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National Core Maternity Indicators stage 3 and 4 results from 2010–2013

National Core Maternity Indicators (NCMIs) are designed to assist in improving the quality of maternity services in Australia by establishing baseline data for monitoring and evaluating practice change. This report and the data portal covers the period from 2004 to 2013, and includes data for the vast majority of women who gave birth in Australia over that period. The 10 measures previously reported have been updated with 2010–2013 perinatal data, while 2 new measures are reported for the first time. Data are presented by jurisdiction, by Primary Health Network, and at the national level by hospital annual number of births, hospital sector, and mother’s Indigenous status. Some indicators are presented by remoteness

Aboriginal and Torres Strait Islander health performance framework 2014 report: detailed analyses

This report gives the latest information on how Aboriginal and Torres Strait Islander people in Australia are faring according to a range of measures of health status and outcomes, determinants of health and health system performance. Indicators are based on the Aboriginal and Torres Strait Islander Health Performance Framework. The report highlights the main areas of improvement and continuing concern.

Aboriginal and Torres Strait Islander Health Performance Framework 2014 report: South Australia

This report gives the latest information on how Aboriginal and Torres Strait Islander people in South Australia are faring according to a range of measures of health status and outcomes, determinants of health and health system performance. Indicators are based on the Aboriginal and Torres Strait Islander Health Performance Framework. The report highlights the main areas of improvement and continuing concern.

Radiotherapy in Australia: report on a pilot data collection 2013–14

In this report on the first pilot year collection of national radiotherapy data, data were received from 53 (out of 72) service locations across Australia. These services contributed information about 47,700 courses of radiotherapy delivered in 2013–14.For non-emergency treatment, 50% of patients started treatment within 13 days and 90% started within 33 days. For those who needed emergency treatment, 90% began treatment within the emergency timeframe.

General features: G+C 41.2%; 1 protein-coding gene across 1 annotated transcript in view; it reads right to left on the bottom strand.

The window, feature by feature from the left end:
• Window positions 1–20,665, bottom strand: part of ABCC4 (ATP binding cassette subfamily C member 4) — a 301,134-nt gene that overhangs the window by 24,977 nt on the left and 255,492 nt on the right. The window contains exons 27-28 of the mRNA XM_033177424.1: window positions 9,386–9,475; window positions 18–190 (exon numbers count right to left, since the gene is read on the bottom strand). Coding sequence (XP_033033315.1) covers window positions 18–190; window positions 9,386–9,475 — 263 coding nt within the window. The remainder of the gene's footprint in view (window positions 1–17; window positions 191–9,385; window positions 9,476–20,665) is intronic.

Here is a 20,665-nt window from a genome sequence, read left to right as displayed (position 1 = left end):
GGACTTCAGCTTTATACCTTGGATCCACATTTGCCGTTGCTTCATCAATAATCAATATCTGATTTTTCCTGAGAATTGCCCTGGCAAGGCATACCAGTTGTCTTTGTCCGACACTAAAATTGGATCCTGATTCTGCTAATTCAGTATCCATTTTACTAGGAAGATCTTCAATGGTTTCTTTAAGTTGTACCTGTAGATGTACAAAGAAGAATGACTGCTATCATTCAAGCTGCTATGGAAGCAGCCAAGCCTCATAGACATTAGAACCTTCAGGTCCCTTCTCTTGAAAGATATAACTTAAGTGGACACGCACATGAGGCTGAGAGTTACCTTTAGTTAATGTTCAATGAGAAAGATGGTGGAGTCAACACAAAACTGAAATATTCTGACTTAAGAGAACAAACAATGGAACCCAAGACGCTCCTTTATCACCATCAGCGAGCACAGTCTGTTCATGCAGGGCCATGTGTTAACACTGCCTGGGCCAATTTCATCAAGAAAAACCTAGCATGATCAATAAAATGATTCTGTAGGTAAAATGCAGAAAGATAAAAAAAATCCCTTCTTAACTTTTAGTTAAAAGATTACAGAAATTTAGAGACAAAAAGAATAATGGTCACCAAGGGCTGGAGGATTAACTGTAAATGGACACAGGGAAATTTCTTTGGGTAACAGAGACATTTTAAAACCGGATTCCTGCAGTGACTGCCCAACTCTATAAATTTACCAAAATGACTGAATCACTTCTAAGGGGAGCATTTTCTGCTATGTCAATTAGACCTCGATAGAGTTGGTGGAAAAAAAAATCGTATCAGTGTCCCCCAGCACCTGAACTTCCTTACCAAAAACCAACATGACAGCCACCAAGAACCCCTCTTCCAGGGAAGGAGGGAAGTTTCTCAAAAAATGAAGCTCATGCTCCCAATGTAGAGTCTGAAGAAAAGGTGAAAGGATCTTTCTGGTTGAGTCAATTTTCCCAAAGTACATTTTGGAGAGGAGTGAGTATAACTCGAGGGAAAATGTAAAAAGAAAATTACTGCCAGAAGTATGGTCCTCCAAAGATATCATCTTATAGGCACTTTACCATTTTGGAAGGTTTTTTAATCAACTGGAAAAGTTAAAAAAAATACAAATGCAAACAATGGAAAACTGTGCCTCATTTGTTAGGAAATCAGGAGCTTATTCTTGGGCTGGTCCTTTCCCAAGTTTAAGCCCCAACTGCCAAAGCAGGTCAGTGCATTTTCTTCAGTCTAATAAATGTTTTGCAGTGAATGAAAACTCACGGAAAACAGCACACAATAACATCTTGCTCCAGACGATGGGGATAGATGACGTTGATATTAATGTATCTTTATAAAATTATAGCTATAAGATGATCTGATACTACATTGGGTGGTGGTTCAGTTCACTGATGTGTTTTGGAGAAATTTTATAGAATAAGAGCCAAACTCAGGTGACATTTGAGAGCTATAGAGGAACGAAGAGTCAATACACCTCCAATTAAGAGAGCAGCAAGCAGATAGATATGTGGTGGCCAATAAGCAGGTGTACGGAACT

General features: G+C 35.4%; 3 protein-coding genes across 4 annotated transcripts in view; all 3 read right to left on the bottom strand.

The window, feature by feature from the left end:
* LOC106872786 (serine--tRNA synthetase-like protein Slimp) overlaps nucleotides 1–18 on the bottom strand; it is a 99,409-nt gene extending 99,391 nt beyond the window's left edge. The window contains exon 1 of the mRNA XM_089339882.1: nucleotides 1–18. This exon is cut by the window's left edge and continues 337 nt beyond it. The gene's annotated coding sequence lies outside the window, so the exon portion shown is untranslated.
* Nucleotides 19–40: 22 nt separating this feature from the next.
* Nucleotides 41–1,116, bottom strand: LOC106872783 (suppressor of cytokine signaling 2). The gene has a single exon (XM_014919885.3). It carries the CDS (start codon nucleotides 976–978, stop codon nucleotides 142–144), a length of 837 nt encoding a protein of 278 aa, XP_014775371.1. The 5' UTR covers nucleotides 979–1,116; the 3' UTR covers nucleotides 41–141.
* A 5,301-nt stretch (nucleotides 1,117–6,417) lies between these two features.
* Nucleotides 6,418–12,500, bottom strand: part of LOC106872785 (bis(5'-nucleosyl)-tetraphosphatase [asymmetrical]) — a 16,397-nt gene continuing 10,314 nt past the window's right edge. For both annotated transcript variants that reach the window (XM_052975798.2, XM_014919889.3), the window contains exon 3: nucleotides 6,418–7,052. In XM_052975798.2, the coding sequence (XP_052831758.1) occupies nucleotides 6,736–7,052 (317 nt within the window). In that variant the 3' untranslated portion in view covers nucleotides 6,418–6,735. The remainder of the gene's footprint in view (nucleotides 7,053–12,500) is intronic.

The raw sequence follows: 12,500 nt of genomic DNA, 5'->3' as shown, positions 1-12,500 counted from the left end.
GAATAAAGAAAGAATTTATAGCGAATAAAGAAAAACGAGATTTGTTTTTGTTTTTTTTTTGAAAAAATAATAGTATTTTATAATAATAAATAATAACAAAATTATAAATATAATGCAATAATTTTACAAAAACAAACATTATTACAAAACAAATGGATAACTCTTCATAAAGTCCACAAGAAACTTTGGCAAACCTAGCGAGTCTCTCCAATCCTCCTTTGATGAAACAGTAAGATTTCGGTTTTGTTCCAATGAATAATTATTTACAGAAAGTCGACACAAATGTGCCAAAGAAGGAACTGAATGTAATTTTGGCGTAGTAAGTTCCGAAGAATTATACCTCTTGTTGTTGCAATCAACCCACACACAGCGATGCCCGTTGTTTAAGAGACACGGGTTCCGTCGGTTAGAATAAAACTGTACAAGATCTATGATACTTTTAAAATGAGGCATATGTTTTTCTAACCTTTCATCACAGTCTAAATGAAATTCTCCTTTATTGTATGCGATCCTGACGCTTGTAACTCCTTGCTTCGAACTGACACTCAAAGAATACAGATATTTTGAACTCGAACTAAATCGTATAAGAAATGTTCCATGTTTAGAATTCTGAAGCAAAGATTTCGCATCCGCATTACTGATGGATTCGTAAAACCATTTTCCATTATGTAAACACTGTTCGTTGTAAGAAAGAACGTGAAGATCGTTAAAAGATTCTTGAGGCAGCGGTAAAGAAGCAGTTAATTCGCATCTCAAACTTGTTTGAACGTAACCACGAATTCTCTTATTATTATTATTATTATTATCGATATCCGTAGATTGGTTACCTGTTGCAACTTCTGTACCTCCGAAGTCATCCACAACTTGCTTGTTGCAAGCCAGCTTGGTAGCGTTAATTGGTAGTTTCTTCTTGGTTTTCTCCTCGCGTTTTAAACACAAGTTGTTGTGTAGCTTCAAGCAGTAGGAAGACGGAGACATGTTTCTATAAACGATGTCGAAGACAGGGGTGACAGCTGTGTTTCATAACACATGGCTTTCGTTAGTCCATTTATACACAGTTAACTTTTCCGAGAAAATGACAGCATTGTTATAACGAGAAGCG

Aboriginal and Torres Strait Islander Health Performance Framework 2014 report: Western Australia

This report gives the latest information on how Aboriginal and Torres Strait Islander people in Western Australia are faring according to a range of measures of health status and outcomes, determinants of health and health system performance. Indicators are based on the Aboriginal and Torres Strait Islander Health Performance Framework. The report highlights the main areas of improvement and continuing concern.

Aboriginal and Torres Strait Islander Health Performance Framework 2014 report: Queensland

This report gives the latest information on how Aboriginal and Torres Strait Islander people in Queensland are faring according to a range of measures of health status and outcomes, determinants of health and health system performance. Indicators are based on the Aboriginal and Torres Strait Islander Health Performance Framework. The report highlights the main areas of improvement and continuing concern.

Aboriginal and Torres Strait Islander Health Performance Framework 2014 report: Northern Territory

This report gives the latest information on how Aboriginal and Torres Strait Islander people in the Northern Territory are faring according to a range of measures of health status and outcomes, determinants of health and health system performance. Indicators are based on the Aboriginal and Torres Strait Islander Health Performance Framework. The report highlights the main areas of improvement and continuing concern.

Aboriginal and Torres Strait Islander Health Performance Framework 2014 report: New South Wales

This report gives the latest information on how Aboriginal and Torres Strait Islander people in New South Wales are faring according to a range of measures of health status and outcomes, determinants of health and health system performance. Indicators are based on the Aboriginal and Torres Strait Islander Health Performance Framework. The report highlights the main areas of improvement and continuing concern.

Aboriginal and Torres Strait Islander Health Performance Framework 2014 report: Victoria

This report gives the latest information on how Aboriginal and Torres Strait Islander people in Victoria are faring according to a range of measures of health status and outcomes, determinants of health and health system performance. Indicators are based on the Aboriginal and Torres Strait Islander Health Performanc